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Worms, Marcel, ed Blues in the Shape of an Apricot Tree (Kokzhayev, Mikhail) J'Imali Wali (El-Masri, Abdalla) White-Black Blues (Alan Mills) Hidden Blues (André Smith) Blues for Zephyr (Sibicky, Nicholas A.)
Marcel Worms about 'Blues in the Shape of an Apricot Tree':
"Across the landscape of Armenia, the apricot tree is present in a prominent way. The composer was inspired by its presence as well as by the paintings of Martiros Saryan, one of the most famous Armenian landscape painters."
André Smith about 'Hidden Blues':
"An interpretation of a day in the life. Of life. We all rise to the sound of our own song. Although the underlying melody may not change and will give us the motor and drive for each day, we will at some point wrestle with varying emotions from helplessness to jubilation, apin to laughter, anger to joy. The fundamental realization is that you can never preempt in which order these will occur, but that, overall, we strive for that perfect resolution. As we battle with ourselves, there will be times that will be made clear and are self-explanatory. Others will be dark, empty, even chaotic. Once we stop focus-ing so much on matters of inconsequence and open ourselves to the whole picture, the realization of true significanca becomes clear. True sense of achievement will always surpass that which once was."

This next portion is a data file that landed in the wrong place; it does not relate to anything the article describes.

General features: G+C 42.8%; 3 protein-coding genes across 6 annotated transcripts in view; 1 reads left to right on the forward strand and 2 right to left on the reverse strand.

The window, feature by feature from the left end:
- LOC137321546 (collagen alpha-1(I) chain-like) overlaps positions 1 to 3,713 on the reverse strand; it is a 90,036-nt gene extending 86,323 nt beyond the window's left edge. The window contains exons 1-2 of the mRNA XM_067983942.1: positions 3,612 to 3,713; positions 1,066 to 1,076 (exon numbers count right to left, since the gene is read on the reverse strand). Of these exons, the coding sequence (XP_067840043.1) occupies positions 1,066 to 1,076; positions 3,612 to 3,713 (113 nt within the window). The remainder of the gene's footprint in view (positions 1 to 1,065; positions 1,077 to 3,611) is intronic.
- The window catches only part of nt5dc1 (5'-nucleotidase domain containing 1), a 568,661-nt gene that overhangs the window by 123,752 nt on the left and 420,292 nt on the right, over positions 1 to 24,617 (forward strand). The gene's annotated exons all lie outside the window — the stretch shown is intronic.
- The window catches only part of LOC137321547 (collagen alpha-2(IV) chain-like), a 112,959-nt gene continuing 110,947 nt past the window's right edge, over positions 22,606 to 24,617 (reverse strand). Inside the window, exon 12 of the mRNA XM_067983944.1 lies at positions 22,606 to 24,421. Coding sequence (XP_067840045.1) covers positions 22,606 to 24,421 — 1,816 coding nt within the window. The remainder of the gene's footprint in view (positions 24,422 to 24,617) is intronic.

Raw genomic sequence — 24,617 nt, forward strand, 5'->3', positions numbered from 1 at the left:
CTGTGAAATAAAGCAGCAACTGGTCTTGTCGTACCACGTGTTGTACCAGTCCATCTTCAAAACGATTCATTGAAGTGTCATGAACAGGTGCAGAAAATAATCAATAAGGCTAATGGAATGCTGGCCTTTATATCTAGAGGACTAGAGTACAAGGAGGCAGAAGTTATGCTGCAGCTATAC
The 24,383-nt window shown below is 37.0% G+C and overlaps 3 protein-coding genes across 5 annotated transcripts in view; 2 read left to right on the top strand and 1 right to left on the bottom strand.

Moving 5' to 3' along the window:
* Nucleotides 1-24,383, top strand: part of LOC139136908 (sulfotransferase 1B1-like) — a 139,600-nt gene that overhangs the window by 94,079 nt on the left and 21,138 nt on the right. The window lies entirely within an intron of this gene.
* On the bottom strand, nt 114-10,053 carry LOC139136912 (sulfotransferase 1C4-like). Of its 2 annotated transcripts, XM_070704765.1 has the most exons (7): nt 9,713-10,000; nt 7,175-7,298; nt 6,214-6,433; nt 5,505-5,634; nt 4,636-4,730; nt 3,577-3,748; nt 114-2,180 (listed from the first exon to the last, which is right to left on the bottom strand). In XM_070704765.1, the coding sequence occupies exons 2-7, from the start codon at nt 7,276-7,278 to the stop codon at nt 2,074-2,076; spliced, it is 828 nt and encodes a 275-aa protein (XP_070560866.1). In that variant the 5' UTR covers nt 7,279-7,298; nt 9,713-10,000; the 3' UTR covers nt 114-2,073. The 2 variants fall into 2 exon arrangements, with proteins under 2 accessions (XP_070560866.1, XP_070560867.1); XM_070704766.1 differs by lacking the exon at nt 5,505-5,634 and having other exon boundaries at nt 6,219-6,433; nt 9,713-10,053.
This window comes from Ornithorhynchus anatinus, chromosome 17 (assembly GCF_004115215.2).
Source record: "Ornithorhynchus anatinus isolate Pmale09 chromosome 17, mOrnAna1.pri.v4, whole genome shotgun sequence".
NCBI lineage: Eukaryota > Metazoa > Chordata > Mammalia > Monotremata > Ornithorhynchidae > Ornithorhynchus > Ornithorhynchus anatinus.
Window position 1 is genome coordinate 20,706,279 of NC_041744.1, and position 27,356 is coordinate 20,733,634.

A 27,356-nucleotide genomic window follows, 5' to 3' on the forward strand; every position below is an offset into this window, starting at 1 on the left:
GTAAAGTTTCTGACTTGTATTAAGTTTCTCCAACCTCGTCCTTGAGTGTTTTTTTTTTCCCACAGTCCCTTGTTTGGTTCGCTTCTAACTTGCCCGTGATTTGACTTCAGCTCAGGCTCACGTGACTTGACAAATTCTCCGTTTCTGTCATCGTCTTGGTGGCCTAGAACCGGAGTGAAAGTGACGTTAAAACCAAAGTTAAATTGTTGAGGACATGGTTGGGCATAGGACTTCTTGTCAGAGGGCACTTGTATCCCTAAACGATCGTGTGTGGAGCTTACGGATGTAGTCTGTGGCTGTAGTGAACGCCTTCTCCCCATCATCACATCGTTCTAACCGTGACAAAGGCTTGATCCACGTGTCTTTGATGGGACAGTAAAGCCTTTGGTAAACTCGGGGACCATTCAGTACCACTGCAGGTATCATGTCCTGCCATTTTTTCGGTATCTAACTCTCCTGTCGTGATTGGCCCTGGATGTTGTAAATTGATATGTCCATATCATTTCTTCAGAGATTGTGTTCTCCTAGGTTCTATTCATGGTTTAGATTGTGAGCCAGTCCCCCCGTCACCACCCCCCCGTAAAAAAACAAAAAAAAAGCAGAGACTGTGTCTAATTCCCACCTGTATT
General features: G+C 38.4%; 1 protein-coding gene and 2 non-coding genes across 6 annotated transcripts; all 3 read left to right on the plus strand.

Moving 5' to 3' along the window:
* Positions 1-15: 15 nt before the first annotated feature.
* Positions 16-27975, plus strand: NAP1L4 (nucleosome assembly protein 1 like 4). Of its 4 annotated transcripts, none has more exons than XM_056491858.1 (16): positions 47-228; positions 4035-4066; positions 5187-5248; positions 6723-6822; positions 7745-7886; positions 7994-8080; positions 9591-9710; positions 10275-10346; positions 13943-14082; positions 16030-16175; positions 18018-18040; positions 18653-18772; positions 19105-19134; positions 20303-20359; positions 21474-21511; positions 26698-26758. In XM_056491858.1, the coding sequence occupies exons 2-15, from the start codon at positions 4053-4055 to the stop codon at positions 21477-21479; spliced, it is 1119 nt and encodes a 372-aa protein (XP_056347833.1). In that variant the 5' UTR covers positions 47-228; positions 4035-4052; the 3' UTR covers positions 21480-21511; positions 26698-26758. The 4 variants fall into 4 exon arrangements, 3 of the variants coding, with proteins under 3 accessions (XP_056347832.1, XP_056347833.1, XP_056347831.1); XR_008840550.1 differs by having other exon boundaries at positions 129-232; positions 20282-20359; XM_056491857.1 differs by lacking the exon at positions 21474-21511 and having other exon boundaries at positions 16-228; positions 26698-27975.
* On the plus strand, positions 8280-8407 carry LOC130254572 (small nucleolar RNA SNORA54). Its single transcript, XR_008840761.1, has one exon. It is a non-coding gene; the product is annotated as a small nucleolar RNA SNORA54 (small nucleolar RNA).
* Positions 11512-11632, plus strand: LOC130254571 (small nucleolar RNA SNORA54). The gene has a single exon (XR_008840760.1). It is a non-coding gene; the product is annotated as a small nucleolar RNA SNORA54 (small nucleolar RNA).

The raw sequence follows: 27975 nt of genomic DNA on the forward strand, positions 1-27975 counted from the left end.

Alan Mills about 'White-Black Blues':
"White-black Blues was written in 2007, after I had recently come across the original recordings of American blues singer Robert Johnson from the 1930s and therefore had some of this tradition on my mind. That having been said, the present piece is really an example of classical blues, following in the tradition of Aaron Copland, Constant Lambert and (more recently) Peter Dickinson - all composers that I admire. The idiom and form of my own piece are very straightforward and hopefully quite clear. The title was chosen for a number of different reasons, but most obviously refers to the white note opening phrase that soon modulates to the black notes. During the course of the piece, this is followed by several passages that pit the two colors against one another."